The evolution of participation is seemingly built on trial and error with participation enjoying questionable success and at times practice represented perversion. Participation theory represents a move from the global, aspatial and top-down strategies that dominated early development initiatives to more locally sensitive methodologies. Although there are differing opinions in the literature as to the origins of participation theory there is consensus that it stems from political sciences and development theory. The importance of participation grew out of the recognition that the worlds’ poor have actually suffered as a result of development, and that everyone needs to be involved in development decisions, implementation and benefits.
There is no commonly agreed definition of participation this vagueness and lack of conceptualisation of the concepts of participation and empowerment cause confusion over expectations and over the evaluation of outcomes of the participatory development process. It is agreed that participation is about decision making.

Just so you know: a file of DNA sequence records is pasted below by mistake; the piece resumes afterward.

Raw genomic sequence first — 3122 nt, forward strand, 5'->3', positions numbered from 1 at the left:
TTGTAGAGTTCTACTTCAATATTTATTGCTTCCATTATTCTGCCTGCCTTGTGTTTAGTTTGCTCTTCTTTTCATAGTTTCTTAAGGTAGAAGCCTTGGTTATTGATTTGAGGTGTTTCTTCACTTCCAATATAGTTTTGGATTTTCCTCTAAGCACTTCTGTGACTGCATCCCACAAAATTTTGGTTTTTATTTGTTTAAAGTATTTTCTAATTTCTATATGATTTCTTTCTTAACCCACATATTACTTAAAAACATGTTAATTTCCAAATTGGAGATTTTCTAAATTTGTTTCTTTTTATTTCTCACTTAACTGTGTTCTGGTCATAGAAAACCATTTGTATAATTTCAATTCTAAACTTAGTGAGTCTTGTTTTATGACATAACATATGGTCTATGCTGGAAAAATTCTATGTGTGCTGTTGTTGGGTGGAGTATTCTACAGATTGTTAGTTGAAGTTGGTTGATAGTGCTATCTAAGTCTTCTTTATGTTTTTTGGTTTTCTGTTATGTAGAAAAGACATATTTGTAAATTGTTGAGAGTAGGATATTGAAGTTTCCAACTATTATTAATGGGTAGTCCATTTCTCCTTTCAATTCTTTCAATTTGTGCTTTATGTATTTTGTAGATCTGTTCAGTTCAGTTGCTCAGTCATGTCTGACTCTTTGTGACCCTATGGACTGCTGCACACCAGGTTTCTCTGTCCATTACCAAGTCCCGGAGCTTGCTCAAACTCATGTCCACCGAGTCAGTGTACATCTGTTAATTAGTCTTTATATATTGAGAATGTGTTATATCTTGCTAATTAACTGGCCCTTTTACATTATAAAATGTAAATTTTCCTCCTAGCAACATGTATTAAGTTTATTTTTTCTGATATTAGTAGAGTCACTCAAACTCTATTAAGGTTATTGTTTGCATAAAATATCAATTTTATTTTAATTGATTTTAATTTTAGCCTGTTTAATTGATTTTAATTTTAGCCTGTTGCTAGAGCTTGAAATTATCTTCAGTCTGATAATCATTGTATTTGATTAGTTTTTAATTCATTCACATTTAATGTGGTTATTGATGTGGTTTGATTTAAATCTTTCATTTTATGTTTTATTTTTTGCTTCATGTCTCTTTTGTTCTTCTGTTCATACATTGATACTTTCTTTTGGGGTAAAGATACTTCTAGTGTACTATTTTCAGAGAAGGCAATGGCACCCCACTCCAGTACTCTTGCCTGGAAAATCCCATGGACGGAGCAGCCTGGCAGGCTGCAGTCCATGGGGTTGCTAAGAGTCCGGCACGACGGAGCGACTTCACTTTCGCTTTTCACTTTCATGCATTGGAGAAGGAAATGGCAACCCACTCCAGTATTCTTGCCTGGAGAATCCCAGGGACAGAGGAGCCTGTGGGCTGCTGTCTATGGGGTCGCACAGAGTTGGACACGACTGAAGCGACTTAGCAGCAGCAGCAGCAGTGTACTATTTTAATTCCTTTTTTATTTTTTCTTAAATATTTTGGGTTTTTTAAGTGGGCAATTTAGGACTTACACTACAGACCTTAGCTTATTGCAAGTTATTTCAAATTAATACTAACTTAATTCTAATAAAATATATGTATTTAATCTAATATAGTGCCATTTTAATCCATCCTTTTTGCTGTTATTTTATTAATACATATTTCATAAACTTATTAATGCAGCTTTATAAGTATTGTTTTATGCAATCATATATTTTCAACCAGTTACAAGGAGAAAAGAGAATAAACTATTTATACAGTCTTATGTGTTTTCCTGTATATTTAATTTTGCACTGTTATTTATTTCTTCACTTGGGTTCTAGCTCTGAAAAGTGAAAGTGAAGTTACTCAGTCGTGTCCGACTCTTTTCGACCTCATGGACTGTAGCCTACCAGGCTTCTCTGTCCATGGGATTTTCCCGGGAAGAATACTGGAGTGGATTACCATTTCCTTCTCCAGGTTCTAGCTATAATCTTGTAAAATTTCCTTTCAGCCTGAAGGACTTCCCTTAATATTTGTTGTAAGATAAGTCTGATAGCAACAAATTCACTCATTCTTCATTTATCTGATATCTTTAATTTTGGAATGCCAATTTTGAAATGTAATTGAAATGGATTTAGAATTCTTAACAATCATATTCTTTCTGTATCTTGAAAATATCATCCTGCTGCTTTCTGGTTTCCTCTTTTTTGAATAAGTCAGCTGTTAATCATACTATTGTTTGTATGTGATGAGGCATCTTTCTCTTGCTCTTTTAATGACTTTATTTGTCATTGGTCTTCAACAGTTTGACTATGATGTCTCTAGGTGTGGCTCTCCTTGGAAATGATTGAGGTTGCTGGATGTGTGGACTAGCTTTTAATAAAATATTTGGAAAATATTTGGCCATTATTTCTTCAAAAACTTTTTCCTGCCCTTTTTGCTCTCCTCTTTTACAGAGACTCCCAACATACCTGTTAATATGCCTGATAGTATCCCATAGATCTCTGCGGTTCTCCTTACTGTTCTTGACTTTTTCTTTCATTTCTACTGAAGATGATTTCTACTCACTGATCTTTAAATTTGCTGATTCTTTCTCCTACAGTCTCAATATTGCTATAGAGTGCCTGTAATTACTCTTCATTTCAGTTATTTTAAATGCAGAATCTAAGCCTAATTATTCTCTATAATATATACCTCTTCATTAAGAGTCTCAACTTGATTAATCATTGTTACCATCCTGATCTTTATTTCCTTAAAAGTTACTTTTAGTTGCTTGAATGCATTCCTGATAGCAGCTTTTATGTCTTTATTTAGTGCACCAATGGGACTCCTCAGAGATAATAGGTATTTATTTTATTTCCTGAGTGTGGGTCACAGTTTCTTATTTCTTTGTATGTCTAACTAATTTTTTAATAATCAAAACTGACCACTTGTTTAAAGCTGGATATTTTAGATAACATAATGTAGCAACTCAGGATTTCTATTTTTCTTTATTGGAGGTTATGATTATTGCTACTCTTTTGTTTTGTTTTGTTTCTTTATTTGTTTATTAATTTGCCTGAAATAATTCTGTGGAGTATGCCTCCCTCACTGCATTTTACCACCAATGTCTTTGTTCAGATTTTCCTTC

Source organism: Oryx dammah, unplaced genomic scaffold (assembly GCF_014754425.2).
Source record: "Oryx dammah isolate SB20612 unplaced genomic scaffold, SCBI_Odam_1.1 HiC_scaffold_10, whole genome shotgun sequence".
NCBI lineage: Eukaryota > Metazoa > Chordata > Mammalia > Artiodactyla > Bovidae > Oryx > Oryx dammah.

The terms usefulness has been significantly undermined by the popularity or pervasiveness of the term. As a result the term has gained almost honorific meaning and used without recognition of its meaning. In this way application of the concept is often misused and becomes instrumental, rather than transformative. In an attempt to categorise the various extents of participation, a number of typologies have been created to explain the continuum.
Although having many important benefits, participation also has a number of limitations, most importantly being that methodologies are context specific. Skeptics also argue that participation places unrealistic demands on people, with more pressing demands on their time.